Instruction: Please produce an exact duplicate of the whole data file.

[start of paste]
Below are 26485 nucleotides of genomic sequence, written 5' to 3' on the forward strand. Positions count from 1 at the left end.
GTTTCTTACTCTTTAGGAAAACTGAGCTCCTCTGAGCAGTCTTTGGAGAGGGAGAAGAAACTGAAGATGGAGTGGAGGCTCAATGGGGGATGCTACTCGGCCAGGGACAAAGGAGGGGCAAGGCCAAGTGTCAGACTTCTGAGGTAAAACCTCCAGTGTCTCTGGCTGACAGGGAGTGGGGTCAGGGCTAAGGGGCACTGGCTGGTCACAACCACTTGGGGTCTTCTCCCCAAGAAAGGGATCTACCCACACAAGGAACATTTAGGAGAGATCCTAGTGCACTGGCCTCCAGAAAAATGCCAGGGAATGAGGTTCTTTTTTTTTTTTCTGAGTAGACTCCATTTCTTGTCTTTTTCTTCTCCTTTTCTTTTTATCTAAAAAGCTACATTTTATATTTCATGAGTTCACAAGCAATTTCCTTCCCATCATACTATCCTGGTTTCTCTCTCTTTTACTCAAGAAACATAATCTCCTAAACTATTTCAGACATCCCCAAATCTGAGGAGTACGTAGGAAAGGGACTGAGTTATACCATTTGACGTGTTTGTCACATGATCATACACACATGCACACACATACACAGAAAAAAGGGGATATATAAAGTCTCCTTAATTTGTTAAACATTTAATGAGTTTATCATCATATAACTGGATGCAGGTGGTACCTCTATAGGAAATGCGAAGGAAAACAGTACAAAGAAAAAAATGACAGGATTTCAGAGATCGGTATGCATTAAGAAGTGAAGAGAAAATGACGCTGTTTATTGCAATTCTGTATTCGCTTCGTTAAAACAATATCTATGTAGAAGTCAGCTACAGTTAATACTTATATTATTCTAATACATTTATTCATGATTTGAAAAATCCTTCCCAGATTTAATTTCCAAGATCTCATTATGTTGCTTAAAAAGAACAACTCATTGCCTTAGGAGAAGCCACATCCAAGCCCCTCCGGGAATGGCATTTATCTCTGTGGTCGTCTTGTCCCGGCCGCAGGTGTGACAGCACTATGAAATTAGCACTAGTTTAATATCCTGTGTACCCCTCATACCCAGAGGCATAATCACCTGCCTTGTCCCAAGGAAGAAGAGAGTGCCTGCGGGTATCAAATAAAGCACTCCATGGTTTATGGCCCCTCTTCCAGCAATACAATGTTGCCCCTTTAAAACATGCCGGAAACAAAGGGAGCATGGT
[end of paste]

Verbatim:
Below are 26485 nucleotides of genomic sequence, written 5' to 3' on the forward strand. Positions count from 1 at the left end.
GTTTCTTACTCTTTAGGAAAACTGAGCTCCTCTGAGCAGTCTTTGGAGAGGGAGAAGAAACTGAAGATGGAGTGGAGGCTCAATGGGGGATGCTACTCGGCCAGGGACAAAGGAGGGGCAAGGCCAAGTGTCAGACTTCTGAGGTAAAACCTCCAGTGTCTCTGGCTGACAGGGAGTGGGGTCAGGGCTAAGGGGCACTGGCTGGTCACAACCACTTGGGGTCTTCTCCCCAAGAAAGGGATCTACCCACACAAGGAACATTTAGGAGAGATCCTAGTGCACTGGCCTCCAGAAAAATGCCAGGGAATGAGGTTCTTTTTTTTTTTTCTGAGTAGACTCCATTTCTTGTCTTTTTCTTCTCCTTTTCTTTTTATCTAAAAAGCTACATTTTATATTTCATGAGTTCACAAGCAATTTCCTTCCCATCATACTATCCTGGTTTCTCTCTCTTTTACTCAAGAAACATAATCTCCTAAACTATTTCAGACATCCCCAAATCTGAGGAGTACGTAGGAAAGGGACTGAGTTATACCATTTGACGTGTTTGTCACATGATCATACACACATGCACACACATACACAGAAAAAAGGGGATATATAAAGTCTCCTTAATTTGTTAAACATTTAATGAGTTTATCATCATATAACTGGATGCAGGTGGTACCTCTATAGGAAATGCGAAGGAAAACAGTACAAAGAAAAAAATGACAGGATTTCAGAGATCGGTATGCATTAAGAAGTGAAGAGAAAATGACGCTGTTTATTGCAATTCTGTATTCGCTTCGTTAAAACAATATCTATGTAGAAGTCAGCTACAGTTAATACTTATATTATTCTAATACATTTATTCATGATTTGAAAAATCCTTCCCAGATTTAATTTCCAAGATCTCATTATGTTGCTTAAAAAGAACAACTCATTGCCTTAGGAGAAGCCACATCCAAGCCCCTCCGGGAATGGCATTTATCTCTGTGGTCGTCTTGTCCCGGCCGCAGGTGTGACAGCACTATGAAATTAGCACTAGTTTAATATCCTGTGTACCCCTCATACCCAGAGGCATAATCACCTGCCTTGTCCCAAGGAAGAAGAGAGTGCCTGCGGGTATCAAATAAAGCACTCCATGGTTTATGGCCCCTCTTCCAGCAATACAATGTTGCCCCTTTAAAACATGCCGGAAACAAAGGGAGCATGGT